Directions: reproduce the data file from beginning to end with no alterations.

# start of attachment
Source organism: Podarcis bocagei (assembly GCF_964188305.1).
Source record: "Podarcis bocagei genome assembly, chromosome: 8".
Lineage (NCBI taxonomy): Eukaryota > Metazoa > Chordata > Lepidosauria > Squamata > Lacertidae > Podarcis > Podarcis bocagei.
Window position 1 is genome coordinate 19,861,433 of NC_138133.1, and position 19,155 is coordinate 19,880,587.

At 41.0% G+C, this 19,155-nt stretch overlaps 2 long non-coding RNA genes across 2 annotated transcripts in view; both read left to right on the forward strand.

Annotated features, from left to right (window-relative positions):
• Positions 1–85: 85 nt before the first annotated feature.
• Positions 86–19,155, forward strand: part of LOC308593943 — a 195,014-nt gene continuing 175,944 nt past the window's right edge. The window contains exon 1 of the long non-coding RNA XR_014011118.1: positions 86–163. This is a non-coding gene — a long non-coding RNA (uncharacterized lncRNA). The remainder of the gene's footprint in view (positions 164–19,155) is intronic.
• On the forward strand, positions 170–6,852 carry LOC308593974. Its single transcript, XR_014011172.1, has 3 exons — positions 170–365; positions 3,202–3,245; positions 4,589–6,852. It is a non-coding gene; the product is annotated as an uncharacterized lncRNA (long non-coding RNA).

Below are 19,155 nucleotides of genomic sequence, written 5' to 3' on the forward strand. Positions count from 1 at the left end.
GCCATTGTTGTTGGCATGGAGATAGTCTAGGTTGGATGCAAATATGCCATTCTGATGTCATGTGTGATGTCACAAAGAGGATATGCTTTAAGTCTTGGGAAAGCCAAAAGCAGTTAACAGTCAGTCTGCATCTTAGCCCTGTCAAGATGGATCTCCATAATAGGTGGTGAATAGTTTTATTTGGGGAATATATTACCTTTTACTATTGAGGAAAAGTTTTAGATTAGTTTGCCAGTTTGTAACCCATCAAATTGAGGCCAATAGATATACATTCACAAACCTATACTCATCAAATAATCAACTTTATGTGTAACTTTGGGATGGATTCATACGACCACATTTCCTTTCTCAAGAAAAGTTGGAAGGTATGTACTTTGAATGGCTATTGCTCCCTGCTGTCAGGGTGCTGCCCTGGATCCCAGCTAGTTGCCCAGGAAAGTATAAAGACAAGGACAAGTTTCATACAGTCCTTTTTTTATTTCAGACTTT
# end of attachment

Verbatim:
Source organism: Podarcis bocagei (assembly GCF_964188305.1).
Source record: "Podarcis bocagei genome assembly, chromosome: 8".
Lineage (NCBI taxonomy): Eukaryota > Metazoa > Chordata > Lepidosauria > Squamata > Lacertidae > Podarcis > Podarcis bocagei.
Window position 1 is genome coordinate 19,861,433 of NC_138133.1, and position 19,155 is coordinate 19,880,587.

At 41.0% G+C, this 19,155-nt stretch overlaps 2 long non-coding RNA genes across 2 annotated transcripts in view; both read left to right on the forward strand.

Annotated features, from left to right (window-relative positions):
• Positions 1–85: 85 nt before the first annotated feature.
• Positions 86–19,155, forward strand: part of LOC308593943 — a 195,014-nt gene continuing 175,944 nt past the window's right edge. The window contains exon 1 of the long non-coding RNA XR_014011118.1: positions 86–163. This is a non-coding gene — a long non-coding RNA (uncharacterized lncRNA). The remainder of the gene's footprint in view (positions 164–19,155) is intronic.
• On the forward strand, positions 170–6,852 carry LOC308593974. Its single transcript, XR_014011172.1, has 3 exons — positions 170–365; positions 3,202–3,245; positions 4,589–6,852. It is a non-coding gene; the product is annotated as an uncharacterized lncRNA (long non-coding RNA).

Below are 19,155 nucleotides of genomic sequence, written 5' to 3' on the forward strand. Positions count from 1 at the left end.
GCCATTGTTGTTGGCATGGAGATAGTCTAGGTTGGATGCAAATATGCCATTCTGATGTCATGTGTGATGTCACAAAGAGGATATGCTTTAAGTCTTGGGAAAGCCAAAAGCAGTTAACAGTCAGTCTGCATCTTAGCCCTGTCAAGATGGATCTCCATAATAGGTGGTGAATAGTTTTATTTGGGGAATATATTACCTTTTACTATTGAGGAAAAGTTTTAGATTAGTTTGCCAGTTTGTAACCCATCAAATTGAGGCCAATAGATATACATTCACAAACCTATACTCATCAAATAATCAACTTTATGTGTAACTTTGGGATGGATTCATACGACCACATTTCCTTTCTCAAGAAAAGTTGGAAGGTATGTACTTTGAATGGCTATTGCTCCCTGCTGTCAGGGTGCTGCCCTGGATCCCAGCTAGTTGCCCAGGAAAGTATAAAGACAAGGACAAGTTTCATACAGTCCTTTTTTTATTTCAGACTTT